CHRIS STEVENS: Data scientists do a great job keeping it honest on the back-end. Understanding causal interaction is so important. You need discipline about the method by which you gather the data; you need to be disciplined about the way you set things up to get that causal stuff at the backend; and then you need to be disciplined about interpretation of results.
We’ve had a lot of interesting dialogues internally about the extent to which we can interpret results for business conclusions. That sort of “data cop” is one role the data scientists do.
What are the other roles?
On the other side, there’s data exploration. You take a couple terabytes worth of data and try to digest it. That’s an exercise unto itself and it involves considerable effort to distill the data into something that people can explore.
Their expertise does a really good job in terms of understanding how to visualize or explore that information. Very often in the very beginning and in the very end, the data scientists are critical, and business intuition can be misleading.
How so? Where do the problems mostly come from?
Common business dialogue is influenced by opinions from various parties representing various interests. But interests are not facts, they’re objectives. If you think your business interests are always aligned with media sellers then you probably also think your real estate agent is doing you a favor.
It’s incredibly important to be skeptical about any pitch related to data science; everybody’s got an algorithm, everybody’s got the “best” algorithm. The differences between them are often fleeting.
How do you define “intuition” when it comes to evaluating “the best algorithm?”
I would interpret it as skepticism, but other people would probably look at it in a different way. There are always business decisions that have to be made in the end too. Data science guides us and gives us a lot of insight, but it doesn’t tell us everything. We still have to make judgment calls.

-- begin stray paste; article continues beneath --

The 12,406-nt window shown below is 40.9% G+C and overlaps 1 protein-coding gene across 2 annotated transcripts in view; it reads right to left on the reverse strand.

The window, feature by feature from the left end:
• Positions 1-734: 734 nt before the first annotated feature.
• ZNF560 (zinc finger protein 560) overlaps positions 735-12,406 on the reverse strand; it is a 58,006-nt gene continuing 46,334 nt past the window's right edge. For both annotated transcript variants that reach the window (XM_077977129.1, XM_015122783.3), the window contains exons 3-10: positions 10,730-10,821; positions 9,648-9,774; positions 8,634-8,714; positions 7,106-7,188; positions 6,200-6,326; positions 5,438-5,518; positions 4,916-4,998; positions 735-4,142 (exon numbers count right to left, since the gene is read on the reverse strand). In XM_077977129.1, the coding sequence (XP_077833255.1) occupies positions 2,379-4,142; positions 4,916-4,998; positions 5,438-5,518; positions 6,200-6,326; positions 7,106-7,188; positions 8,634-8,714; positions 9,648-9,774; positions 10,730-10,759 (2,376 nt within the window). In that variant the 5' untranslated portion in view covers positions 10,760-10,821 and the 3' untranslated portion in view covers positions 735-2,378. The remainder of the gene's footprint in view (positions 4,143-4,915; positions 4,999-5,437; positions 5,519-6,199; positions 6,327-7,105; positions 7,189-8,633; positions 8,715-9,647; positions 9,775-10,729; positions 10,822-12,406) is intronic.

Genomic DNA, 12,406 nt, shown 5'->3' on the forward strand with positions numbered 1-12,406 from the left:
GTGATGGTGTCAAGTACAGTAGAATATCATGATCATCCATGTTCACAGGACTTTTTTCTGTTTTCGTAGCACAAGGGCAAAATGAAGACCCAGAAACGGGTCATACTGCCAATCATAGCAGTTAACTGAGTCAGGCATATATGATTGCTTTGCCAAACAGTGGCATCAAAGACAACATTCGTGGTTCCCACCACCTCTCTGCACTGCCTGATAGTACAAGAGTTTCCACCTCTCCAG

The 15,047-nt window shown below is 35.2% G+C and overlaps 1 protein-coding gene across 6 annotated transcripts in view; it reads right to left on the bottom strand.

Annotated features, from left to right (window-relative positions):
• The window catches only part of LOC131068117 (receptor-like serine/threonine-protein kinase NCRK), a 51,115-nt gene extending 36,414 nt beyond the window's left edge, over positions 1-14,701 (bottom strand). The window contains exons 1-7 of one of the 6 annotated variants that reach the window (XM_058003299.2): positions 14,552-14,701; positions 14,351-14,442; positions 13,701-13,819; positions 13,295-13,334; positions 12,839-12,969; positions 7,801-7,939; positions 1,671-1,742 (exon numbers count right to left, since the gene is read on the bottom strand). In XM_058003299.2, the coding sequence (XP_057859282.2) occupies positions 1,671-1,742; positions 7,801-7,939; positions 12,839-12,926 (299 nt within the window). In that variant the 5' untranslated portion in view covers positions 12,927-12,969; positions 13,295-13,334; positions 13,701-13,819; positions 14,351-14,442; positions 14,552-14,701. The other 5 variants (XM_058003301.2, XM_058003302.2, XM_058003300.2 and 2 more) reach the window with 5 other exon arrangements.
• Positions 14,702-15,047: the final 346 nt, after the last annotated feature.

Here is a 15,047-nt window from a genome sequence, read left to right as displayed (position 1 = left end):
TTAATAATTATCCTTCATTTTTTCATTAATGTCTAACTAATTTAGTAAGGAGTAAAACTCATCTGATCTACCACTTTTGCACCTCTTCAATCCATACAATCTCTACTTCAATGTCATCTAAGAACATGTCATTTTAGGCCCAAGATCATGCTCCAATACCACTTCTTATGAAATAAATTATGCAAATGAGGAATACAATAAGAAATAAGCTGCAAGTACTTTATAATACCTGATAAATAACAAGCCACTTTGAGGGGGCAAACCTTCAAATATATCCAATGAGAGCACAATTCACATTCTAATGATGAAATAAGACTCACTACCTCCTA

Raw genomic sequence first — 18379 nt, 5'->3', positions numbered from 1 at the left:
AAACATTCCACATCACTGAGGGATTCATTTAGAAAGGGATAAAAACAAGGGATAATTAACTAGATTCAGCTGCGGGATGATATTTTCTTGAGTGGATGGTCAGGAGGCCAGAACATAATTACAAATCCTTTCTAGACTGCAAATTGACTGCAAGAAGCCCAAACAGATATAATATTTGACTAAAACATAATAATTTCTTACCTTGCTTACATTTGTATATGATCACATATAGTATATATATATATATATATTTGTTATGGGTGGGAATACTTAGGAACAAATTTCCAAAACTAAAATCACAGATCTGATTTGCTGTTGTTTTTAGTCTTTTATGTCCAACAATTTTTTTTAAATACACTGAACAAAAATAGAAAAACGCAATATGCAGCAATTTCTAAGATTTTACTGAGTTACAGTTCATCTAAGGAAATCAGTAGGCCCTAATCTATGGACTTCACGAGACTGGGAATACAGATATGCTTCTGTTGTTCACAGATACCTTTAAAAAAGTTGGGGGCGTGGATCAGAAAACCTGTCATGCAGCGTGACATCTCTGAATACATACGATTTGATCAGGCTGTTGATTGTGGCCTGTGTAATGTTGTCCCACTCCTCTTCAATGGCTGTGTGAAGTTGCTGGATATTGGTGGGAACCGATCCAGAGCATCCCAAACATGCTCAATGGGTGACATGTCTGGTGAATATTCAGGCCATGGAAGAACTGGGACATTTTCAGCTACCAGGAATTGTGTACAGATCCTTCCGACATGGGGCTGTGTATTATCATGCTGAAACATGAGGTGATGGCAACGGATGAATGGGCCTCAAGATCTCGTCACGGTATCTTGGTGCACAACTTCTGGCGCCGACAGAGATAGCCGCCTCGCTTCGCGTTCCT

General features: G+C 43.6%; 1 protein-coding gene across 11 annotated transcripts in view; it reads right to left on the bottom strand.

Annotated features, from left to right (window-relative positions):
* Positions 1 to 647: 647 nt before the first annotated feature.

The judgment is really what you're paying for in terms of management. Our managers have to make decisions in the absence of perfect information all the time.
Orbitz has a lot of first party data. Do you suffer from overflow?
We are rich with data. All e-commerce providers are rich with data. But not all of them share the same level of sophistication with respect to how they use data. Our organization is certainly getting better about data and data science. We’ve got a bunch of good people.
Is it a matter of the process or the tools evolving?
I would use the creative process as an analogy. It’s very common to get sets of creative back from a creative department, and if you ask various people which one’s going to work the best, you’ll get several very passionate opinions, most of which are wrong.
Because they’re subjective?
We always have latent bias in all of our thinking, right? It’s very difficult to predict that kind of thing. That doesn’t mean that the creative process isn’t valuable, in fact, having good creative is hugely valuable. With more machine learning, you needed more creative because the algorithms do better when they have greater diversity from which to choose.
The interplay there is, the roles may change slightly, but if anything in this case, it amplifies the objectivity of decision-making and amplifies demand for “actual” talent vs. the most impressive, and subjective, opinion. I think that that interplay will continue. It will change the way people interact surely.
Is it a matter of having less or more data scientists mixed with more creative problem solvers – those who lean more towards “intuition” – to help guide you on that? Is there a “too many cooks in the marketing department” issue?
Corporate America always has a lot of cooks. I rely on our data scientists quite a bit and I suspect I’ll rely on them more in the future.